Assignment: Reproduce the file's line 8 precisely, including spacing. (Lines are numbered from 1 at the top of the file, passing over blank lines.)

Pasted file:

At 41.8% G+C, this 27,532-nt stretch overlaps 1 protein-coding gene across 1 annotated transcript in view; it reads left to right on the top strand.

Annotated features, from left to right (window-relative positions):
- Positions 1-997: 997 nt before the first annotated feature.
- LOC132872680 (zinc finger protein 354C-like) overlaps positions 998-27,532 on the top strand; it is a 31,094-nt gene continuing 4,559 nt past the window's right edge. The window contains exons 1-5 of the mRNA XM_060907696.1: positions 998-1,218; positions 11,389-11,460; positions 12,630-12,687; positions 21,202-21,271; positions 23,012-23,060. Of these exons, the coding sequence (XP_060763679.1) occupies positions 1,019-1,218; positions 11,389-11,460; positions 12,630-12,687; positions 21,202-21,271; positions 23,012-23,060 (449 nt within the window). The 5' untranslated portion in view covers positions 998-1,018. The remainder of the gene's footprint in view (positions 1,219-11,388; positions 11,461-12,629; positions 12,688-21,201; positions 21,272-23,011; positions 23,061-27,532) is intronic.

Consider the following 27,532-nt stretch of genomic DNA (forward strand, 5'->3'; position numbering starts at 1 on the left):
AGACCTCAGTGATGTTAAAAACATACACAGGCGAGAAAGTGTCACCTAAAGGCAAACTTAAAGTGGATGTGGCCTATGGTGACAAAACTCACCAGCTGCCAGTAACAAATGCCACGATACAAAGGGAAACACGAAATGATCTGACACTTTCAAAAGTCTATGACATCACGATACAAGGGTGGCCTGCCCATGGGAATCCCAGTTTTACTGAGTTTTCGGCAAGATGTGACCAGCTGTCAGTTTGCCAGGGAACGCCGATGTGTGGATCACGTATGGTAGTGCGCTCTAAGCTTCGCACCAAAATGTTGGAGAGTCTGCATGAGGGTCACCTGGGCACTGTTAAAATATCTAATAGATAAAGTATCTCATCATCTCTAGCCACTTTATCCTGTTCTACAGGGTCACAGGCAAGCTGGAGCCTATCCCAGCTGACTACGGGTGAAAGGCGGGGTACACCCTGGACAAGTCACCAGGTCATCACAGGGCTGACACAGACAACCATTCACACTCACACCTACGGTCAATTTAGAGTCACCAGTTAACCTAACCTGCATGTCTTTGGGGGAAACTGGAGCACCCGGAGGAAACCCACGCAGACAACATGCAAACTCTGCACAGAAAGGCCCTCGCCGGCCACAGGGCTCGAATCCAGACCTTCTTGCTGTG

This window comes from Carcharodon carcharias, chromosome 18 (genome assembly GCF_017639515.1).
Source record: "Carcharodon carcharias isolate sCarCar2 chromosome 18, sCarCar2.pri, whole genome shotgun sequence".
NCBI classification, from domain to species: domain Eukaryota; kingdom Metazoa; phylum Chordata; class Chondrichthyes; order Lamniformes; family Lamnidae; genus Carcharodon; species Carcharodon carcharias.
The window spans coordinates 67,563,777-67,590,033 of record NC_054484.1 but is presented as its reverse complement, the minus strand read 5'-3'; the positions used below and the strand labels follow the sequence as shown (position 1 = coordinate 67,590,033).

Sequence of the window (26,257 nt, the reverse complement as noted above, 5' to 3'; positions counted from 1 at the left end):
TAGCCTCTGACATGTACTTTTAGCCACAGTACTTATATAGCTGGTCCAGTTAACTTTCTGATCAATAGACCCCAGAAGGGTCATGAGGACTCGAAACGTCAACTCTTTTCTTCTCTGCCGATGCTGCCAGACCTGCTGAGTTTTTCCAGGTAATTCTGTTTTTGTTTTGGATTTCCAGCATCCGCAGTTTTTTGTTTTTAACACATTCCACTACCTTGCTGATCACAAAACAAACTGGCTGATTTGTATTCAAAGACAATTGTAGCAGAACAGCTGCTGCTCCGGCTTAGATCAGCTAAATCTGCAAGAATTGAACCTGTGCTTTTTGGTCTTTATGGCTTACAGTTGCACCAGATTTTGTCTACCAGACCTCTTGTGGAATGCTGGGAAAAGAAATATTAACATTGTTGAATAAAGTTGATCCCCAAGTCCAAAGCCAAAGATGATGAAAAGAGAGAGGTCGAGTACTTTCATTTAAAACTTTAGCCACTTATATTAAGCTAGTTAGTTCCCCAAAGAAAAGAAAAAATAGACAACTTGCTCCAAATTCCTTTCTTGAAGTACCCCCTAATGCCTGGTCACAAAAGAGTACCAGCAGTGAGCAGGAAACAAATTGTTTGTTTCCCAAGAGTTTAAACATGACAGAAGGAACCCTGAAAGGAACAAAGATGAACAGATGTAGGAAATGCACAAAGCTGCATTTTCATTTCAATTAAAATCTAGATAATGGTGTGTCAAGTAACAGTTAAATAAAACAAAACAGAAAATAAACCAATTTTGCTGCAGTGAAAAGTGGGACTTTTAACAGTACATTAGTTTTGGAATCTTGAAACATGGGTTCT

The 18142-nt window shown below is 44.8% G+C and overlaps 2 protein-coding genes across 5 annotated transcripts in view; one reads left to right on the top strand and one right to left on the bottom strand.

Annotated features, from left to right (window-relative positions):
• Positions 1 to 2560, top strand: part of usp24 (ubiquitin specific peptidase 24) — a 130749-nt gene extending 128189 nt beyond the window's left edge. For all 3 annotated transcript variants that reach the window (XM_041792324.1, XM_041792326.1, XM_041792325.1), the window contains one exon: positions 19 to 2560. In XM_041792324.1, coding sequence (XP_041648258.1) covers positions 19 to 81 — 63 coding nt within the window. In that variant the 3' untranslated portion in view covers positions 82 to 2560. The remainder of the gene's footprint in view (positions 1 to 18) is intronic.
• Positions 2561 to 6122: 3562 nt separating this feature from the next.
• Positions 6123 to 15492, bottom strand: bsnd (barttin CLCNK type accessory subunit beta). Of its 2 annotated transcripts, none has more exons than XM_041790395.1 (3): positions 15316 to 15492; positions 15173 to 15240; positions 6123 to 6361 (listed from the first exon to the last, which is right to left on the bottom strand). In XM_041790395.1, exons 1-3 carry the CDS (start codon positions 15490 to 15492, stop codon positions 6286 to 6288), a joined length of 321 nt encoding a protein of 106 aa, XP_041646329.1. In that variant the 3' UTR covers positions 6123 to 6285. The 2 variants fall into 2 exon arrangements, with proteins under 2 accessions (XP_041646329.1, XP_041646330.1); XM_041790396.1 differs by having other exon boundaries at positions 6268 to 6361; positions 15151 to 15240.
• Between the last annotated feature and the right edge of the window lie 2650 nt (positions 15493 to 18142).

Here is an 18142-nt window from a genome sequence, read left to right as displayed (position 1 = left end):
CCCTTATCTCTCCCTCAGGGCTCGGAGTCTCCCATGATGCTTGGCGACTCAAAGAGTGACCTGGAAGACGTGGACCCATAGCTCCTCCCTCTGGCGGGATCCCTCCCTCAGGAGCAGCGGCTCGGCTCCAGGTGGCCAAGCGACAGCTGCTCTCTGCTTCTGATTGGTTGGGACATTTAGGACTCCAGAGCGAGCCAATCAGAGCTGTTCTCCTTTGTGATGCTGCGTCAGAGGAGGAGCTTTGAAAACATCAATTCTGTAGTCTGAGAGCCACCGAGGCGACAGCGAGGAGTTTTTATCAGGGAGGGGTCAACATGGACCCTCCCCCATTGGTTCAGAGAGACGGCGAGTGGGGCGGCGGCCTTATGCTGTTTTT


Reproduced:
Source record: "Carcharodon carcharias isolate sCarCar2 chromosome 18, sCarCar2.pri, whole genome shotgun sequence".